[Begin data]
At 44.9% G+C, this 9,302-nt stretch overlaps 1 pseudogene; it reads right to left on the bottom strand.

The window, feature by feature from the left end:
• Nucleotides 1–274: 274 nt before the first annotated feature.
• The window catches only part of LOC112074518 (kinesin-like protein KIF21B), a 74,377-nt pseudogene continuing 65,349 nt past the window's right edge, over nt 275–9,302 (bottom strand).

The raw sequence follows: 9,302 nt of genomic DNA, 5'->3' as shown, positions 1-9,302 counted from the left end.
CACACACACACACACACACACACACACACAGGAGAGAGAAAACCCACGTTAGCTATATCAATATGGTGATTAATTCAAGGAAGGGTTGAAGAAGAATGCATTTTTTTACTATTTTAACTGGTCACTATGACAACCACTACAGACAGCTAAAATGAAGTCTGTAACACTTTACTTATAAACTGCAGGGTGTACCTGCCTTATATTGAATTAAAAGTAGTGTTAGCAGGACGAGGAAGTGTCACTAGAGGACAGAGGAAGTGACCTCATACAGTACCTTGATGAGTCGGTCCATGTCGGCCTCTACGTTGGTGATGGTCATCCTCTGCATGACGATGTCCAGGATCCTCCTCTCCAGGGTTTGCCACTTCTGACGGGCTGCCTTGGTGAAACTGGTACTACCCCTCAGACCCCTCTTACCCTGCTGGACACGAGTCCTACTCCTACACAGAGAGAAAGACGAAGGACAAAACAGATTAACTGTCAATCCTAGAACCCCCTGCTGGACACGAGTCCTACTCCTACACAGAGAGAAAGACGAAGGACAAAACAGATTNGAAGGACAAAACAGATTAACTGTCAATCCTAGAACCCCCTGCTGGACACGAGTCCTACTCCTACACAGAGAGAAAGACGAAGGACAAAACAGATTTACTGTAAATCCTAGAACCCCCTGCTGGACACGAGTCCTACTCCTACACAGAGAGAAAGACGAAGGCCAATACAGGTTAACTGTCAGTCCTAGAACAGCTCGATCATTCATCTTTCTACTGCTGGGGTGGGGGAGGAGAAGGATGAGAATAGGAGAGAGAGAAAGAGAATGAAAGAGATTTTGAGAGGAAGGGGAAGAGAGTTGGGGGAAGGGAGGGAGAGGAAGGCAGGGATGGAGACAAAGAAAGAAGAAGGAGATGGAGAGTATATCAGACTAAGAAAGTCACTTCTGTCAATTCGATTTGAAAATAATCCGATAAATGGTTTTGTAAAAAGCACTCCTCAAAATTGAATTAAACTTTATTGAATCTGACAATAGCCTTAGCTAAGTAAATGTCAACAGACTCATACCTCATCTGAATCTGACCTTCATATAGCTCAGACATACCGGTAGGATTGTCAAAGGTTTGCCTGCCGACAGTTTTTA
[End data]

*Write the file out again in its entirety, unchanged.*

At 44.9% G+C, this 9,302-nt stretch overlaps 1 pseudogene; it reads right to left on the bottom strand.

The window, feature by feature from the left end:
• Nucleotides 1–274: 274 nt before the first annotated feature.
• The window catches only part of LOC112074518 (kinesin-like protein KIF21B), a 74,377-nt pseudogene continuing 65,349 nt past the window's right edge, over nt 275–9,302 (bottom strand).

The raw sequence follows: 9,302 nt of genomic DNA, 5'->3' as shown, positions 1-9,302 counted from the left end.
CACACACACACACACACACACACACACACAGGAGAGAGAAAACCCACGTTAGCTATATCAATATGGTGATTAATTCAAGGAAGGGTTGAAGAAGAATGCATTTTTTTACTATTTTAACTGGTCACTATGACAACCACTACAGACAGCTAAAATGAAGTCTGTAACACTTTACTTATAAACTGCAGGGTGTACCTGCCTTATATTGAATTAAAAGTAGTGTTAGCAGGACGAGGAAGTGTCACTAGAGGACAGAGGAAGTGACCTCATACAGTACCTTGATGAGTCGGTCCATGTCGGCCTCTACGTTGGTGATGGTCATCCTCTGCATGACGATGTCCAGGATCCTCCTCTCCAGGGTTTGCCACTTCTGACGGGCTGCCTTGGTGAAACTGGTACTACCCCTCAGACCCCTCTTACCCTGCTGGACACGAGTCCTACTCCTACACAGAGAGAAAGACGAAGGACAAAACAGATTAACTGTCAATCCTAGAACCCCCTGCTGGACACGAGTCCTACTCCTACACAGAGAGAAAGACGAAGGACAAAACAGATTNGAAGGACAAAACAGATTAACTGTCAATCCTAGAACCCCCTGCTGGACACGAGTCCTACTCCTACACAGAGAGAAAGACGAAGGACAAAACAGATTTACTGTAAATCCTAGAACCCCCTGCTGGACACGAGTCCTACTCCTACACAGAGAGAAAGACGAAGGCCAATACAGGTTAACTGTCAGTCCTAGAACAGCTCGATCATTCATCTTTCTACTGCTGGGGTGGGGGAGGAGAAGGATGAGAATAGGAGAGAGAGAAAGAGAATGAAAGAGATTTTGAGAGGAAGGGGAAGAGAGTTGGGGGAAGGGAGGGAGAGGAAGGCAGGGATGGAGACAAAGAAAGAAGAAGGAGATGGAGAGTATATCAGACTAAGAAAGTCACTTCTGTCAATTCGATTTGAAAATAATCCGATAAATGGTTTTGTAAAAAGCACTCCTCAAAATTGAATTAAACTTTATTGAATCTGACAATAGCCTTAGCTAAGTAAATGTCAACAGACTCATACCTCATCTGAATCTGACCTTCATATAGCTCAGACATACCGGTAGGATTGTCAAAGGTTTGCCTGCCGACAGTTTTTA